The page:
Mrs. Siebelink quotes Mr. Delors answering a question on West German television about whether Germany was still the enemy that he, as a Frenchman, had grown up with in the 1930s. Mr. Delors replied: ‘You have done so much for Europe. Stay with us. Together we can realize a beautiful vision.’

The politics, of course, were more complicated. Mrs. Siebelink tells of one summit in Strasbourg on Dec. 9, 1989, after the Berlin Wall fell, which turned out to be the day that Germany agreed to monetary union in order to get French President François Mitterand to agree to German reunification. Now that was a historic day.

But the difficulty of understanding the EU is that so many of its important days are not about history. They’re just about the EU and meetings and the normal tick-tock of an institutional bureaucracy at work. It’s as if somebody tried to tell the story of African poverty by describing meetings of the United Nations. Those meetings only matter if they helped the hungry.

Let’s divide Mrs. Siebelink’s 50 days into three categories:

1. Real integration and expansion of the EU, part of the healing peace following centuries of continental war. The Van Gend & Loos case, for example, belongs in this category, as does the fall of the Berlin Wall. We can also count the expansion of the EU on May 1, 2004, to include eight countries of former Communist Europe, as well as Malta and Cyprus. The tally: 22 days.

2. Meetings, internal policy battles and procedural changes. We’re going to apply a reverse Kissinger test here: Did the day matter to Henry Kissinger? (The former U.S. Secretary of State famously asked who answered phone when one called to speak to ‘Europe,’ and his 1973 speech on Europe is the subject of a chapter in Mrs. Siebelink’s book.) In other words, did it matter to history?  Most of these days did not.

With apologies to former Belgian Prime Minister Herman Van Rompuy, his selection in 2009 as the EU’s first president falls into this category. This basket also includes the 2007 signing of the Lisbon Treaty, which rearranged EU powers and rules, and the summits that led to it. Another day in this category includes the first direct election of the European Parliament in 1979. There are 24 of these days.

3. Real manifestations of EU centralized power. So, for example, the EU’s unprecedented €497-million fine of Microsoft Corp. for antitrust violations in 2007. There are only four of these days included in Mrs. Siebelink’s book, the last one being the EU-led bailout of Greece in 2010.

That, really, is the history of the EU as an institution: two parts miraculous recovery from the wreckage left by Hitler and Stalin, two parts complicated political negotiations, and one small part real power.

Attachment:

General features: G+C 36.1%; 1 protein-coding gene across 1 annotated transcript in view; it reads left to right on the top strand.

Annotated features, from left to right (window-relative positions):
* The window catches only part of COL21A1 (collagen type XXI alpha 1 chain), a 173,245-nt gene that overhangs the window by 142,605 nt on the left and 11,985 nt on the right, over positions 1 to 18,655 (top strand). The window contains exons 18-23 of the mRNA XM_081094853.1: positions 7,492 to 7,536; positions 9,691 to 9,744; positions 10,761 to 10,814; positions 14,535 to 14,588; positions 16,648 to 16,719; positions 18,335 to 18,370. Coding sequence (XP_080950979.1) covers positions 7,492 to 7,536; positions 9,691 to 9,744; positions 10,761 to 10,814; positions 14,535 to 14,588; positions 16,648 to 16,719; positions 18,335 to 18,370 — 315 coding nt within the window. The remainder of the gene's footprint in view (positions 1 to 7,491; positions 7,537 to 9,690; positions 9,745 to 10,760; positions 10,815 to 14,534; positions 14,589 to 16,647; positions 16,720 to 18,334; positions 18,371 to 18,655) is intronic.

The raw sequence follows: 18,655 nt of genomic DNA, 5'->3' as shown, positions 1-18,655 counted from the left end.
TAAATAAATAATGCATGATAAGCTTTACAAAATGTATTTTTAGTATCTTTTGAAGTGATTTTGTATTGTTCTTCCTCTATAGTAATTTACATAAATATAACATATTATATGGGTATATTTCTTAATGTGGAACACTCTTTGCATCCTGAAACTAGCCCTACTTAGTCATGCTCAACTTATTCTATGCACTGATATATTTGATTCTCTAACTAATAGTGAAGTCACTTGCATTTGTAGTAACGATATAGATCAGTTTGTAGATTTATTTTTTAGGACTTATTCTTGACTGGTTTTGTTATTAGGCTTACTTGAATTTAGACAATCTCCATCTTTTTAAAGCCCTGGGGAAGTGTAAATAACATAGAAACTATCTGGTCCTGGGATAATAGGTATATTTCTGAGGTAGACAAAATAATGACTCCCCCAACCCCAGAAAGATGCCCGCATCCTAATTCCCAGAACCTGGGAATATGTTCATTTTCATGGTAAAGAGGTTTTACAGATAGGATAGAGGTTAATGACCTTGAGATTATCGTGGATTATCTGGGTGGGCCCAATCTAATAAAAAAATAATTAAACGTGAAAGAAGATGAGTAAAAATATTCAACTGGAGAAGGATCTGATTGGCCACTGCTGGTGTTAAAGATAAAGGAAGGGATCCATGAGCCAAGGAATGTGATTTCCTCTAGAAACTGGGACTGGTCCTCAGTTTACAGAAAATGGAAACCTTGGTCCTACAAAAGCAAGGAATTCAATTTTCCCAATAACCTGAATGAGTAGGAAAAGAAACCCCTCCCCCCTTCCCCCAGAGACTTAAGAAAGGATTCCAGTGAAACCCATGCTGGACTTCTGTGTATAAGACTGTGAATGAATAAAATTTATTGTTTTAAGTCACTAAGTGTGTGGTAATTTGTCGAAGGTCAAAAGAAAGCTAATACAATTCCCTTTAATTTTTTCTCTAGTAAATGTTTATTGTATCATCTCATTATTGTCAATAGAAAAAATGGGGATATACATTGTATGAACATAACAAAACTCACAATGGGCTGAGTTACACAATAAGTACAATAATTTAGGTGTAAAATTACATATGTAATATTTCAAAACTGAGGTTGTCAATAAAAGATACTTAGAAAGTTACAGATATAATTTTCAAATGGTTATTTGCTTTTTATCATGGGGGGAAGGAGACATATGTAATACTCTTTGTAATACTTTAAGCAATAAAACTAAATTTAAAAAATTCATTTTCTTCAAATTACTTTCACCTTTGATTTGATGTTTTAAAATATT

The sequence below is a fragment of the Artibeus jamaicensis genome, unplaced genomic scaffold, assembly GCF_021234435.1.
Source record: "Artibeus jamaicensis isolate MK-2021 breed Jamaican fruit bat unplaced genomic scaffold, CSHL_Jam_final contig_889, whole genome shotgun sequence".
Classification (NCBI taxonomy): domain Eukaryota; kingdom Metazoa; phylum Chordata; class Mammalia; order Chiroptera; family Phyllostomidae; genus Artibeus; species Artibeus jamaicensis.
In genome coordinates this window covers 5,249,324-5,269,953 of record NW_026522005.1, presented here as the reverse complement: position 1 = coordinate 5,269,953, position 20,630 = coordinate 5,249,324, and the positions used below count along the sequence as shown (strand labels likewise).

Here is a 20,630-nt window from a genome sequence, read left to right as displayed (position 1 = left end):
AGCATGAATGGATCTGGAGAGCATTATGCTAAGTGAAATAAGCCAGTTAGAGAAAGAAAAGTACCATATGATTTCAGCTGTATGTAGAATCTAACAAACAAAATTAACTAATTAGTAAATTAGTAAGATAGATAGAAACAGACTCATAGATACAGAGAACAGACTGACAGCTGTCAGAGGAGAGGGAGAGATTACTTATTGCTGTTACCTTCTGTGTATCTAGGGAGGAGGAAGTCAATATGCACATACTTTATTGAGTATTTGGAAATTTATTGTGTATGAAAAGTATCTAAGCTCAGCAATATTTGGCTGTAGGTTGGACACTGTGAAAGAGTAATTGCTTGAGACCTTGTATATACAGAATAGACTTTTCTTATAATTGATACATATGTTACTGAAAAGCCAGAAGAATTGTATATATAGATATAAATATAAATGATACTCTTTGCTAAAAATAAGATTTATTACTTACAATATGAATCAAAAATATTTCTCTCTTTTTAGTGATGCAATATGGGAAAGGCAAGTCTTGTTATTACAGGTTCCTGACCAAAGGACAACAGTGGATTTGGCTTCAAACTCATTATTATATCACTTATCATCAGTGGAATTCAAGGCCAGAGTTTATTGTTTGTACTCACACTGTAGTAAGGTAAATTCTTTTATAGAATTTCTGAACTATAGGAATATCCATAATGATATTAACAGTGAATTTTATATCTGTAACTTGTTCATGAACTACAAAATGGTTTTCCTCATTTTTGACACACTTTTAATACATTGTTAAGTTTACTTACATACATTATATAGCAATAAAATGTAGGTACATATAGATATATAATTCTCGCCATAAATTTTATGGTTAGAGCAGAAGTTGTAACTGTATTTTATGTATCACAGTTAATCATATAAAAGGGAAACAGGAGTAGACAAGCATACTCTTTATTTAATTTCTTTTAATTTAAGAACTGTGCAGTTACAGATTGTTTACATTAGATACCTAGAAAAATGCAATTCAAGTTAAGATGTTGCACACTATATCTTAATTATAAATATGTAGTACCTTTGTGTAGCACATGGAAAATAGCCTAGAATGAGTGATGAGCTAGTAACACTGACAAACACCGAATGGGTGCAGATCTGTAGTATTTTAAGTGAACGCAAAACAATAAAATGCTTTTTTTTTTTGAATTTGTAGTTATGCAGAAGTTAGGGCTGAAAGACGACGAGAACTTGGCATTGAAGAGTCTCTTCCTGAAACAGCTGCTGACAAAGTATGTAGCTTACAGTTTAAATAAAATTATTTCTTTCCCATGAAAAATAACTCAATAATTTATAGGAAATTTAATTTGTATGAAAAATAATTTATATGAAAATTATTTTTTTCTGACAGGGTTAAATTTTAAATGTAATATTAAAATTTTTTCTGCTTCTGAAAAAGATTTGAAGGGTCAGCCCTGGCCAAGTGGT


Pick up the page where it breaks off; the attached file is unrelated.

However glorious and true the first two parts, that ship of peace has sailed. Now we’re left with questions about what to do with the fragmented power that remains, and a lot of room for summits Henry Kissinger doesn’t need to care about.

John W. Miller, Wall Street Journal

June 2011

In 50 Steps towards the EU

With a firm euro-crisis at hand caused by Greece, the future of the European currency, even the European Union itself, seems at stake these days. For all the right reasons, since the Greek crisis constitutes an explosive mixture of financial mayhem of an unprecedented size, an EU, internally very divided by profound conflicting interests, and an increasing popular discontent about national taxes supporting technically bankrupt member states.

In that light Hanneke Siebelink’s book The 50 Days that Changed Europe is a refreshing read. Of course is the effort of reducing the formation of the 27-state European Union to ’50 days’ for many a hand-wringing simplification of a much more complicated story. But whoever took the effort of struggling through the failed concept of the European constitution, can only feel sympathy for the French and Dutch voters who brought down that draft, because it was incomprehensible for human beings.

Siebelink makes an effort to bring the formation of the European Union back to earth and its earthlings, where it belongs. And her analysis of the many European crises and near-failures that marked the effort of uniting a continent divided by devastating wars, after the end of World War II, gives actually hope. The EU’s future has been at stake for at least ten times in the past sixty years, and the eleventh crisis is even statistically unavoidable. Politicians tend to love runaway successes, and reframe past disasters as current successes, but at least 20 percent of Siebelink’s 50 days constitute a major crisis.